Customers hailing a ride or looking to have some food delivered via Uber are seeing a new look starting today.
For the first time in more than six years, Uber has given its app a broad overhaul, incorporating all of its services—including Uber Eats, grocery delivery, and e-bike rental—and letting passengers track their ride. It’s the first in a series of improvements, the company says, that aim to make the service more personalized.
“The business has really changed from one key product to now, where we have over 20 products developed,” Jen You, Uber’s head of product for rides, told Fast Company. “We’re redefining what it means, as a verb, to Uber. It can mean getting a ride or getting dinner or getting flowers or pet food delivered. It means something different to everyone.”
The changes come just weeks after the company reported its “strongest quarter ever” and will largely benefit customers who use Apple products. For instance, updates on the proximity of drivers as well as notifications when they arrive are now incorporated into the iPhone 14 Pro’s Dynamic Island and will be reflected in the live activities feed, a feature first showcased last year at Apple’s Worldwide Developers Conference.
(Work is underway to offer similar functionality to Android users, but there’s no specific timeline on when it will be available, says You.)
The new app design has two categories—rides and delivery—which the user can toggle between at the top of the screen.
Riders will enter their destination at the top and be presented with several options, such as adding a destination, hiring a driver as a chauffeur, reserving a future ride, and finding a scooter or electric bike, if they’d prefer an alternate means of transportation.
The rides option also shows how many drivers are in the immediate area, which can give you an at-a-glance idea of how quickly you might be able to catch a ride.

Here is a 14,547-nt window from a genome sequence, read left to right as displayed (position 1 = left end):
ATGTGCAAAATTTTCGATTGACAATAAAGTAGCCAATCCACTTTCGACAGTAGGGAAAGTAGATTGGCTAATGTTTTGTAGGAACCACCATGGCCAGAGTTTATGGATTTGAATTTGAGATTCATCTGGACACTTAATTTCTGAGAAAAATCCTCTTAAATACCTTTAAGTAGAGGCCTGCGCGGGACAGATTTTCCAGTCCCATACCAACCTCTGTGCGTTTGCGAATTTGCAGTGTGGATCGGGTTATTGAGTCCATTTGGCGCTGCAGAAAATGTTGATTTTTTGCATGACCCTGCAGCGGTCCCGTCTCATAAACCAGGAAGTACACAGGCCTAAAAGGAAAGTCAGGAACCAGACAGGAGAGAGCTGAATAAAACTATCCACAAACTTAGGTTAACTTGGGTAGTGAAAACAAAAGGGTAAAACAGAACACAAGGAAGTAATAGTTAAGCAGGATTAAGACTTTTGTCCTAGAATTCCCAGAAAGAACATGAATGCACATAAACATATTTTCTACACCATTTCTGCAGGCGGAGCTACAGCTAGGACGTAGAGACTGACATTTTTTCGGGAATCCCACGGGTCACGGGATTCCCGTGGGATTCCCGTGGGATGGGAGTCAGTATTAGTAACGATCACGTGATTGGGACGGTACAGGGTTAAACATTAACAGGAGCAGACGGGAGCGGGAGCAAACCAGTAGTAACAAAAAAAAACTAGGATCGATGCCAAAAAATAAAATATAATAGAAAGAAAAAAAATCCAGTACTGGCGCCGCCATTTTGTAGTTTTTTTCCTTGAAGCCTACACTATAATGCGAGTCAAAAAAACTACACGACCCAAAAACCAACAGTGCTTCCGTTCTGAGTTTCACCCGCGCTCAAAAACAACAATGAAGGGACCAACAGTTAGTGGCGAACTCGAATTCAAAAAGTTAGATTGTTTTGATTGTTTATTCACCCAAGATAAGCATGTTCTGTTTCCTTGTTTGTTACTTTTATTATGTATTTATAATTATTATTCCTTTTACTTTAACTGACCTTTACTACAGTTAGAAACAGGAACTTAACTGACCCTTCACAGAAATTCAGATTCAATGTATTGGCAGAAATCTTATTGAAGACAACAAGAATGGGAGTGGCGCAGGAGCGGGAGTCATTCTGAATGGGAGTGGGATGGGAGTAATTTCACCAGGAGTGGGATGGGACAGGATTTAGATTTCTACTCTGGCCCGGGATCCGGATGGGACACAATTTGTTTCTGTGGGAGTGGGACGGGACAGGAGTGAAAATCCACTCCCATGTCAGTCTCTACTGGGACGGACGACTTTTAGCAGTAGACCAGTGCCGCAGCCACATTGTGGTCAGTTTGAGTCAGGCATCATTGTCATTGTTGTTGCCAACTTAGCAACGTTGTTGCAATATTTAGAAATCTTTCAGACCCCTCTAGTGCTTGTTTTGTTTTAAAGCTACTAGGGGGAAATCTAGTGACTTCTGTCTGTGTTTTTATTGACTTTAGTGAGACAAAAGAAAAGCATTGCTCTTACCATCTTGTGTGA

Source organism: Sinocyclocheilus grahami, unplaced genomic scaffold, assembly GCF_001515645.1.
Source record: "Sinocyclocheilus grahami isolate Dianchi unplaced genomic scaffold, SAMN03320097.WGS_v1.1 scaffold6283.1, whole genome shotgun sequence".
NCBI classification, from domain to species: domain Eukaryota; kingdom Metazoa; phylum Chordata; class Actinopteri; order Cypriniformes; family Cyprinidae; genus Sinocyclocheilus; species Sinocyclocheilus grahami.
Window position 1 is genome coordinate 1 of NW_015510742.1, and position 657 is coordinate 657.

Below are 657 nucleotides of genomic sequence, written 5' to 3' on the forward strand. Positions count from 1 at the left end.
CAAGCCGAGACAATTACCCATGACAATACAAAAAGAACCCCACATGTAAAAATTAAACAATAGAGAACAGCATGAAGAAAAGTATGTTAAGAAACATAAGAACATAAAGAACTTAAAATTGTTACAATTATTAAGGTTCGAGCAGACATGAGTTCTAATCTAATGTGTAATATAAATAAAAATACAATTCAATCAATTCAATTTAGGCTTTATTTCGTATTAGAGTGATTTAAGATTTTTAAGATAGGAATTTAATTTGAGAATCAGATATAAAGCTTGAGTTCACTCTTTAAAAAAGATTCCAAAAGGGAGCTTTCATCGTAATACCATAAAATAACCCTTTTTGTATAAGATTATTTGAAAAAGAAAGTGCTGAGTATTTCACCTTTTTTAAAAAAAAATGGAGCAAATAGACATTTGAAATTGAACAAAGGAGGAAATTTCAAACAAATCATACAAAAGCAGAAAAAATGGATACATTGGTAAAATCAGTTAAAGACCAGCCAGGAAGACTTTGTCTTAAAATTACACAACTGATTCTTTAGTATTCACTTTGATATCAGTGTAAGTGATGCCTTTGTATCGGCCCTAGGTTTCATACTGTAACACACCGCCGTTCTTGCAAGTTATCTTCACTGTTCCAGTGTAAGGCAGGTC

Work on the update has been underway for over a year, says You. And Wednesday’s rollout will reach tens of millions of users in more than 1,200 cities worldwide. (Some users got a sneak preview of the app in the past few days, as Uber updated a limited number of accounts to test the rollout.)
“Part of our platform strategy is to make it really easy to discover and engage across a wide variety of products, but we also want to make sure it was personalized to you and to the products you use the most,” said You.
In other words, if you typically order an Uber Green or premium vehicle like the BMW 7-Series, Audi A6, or a Tesla Model X, the app will now remember that and offer those as the default option.
The app will also be situationally aware, says You. For instance, if you get a ride to the airport, it might suggest getting a rental car at your destination or advance scheduling your ride home when you return. It might also suggest preferred Uber Eats options at your destination.
Different users will have different experiences with the app, with different Uber services highlighted, depending on their past usage. But the redesign is also meant to future-proof the app, giving Uber the ability to prominently feature any new services it offers down the road.
“It makes the app flexible to showcase different products to different users, and also as we’re introducing new products over time,” says You.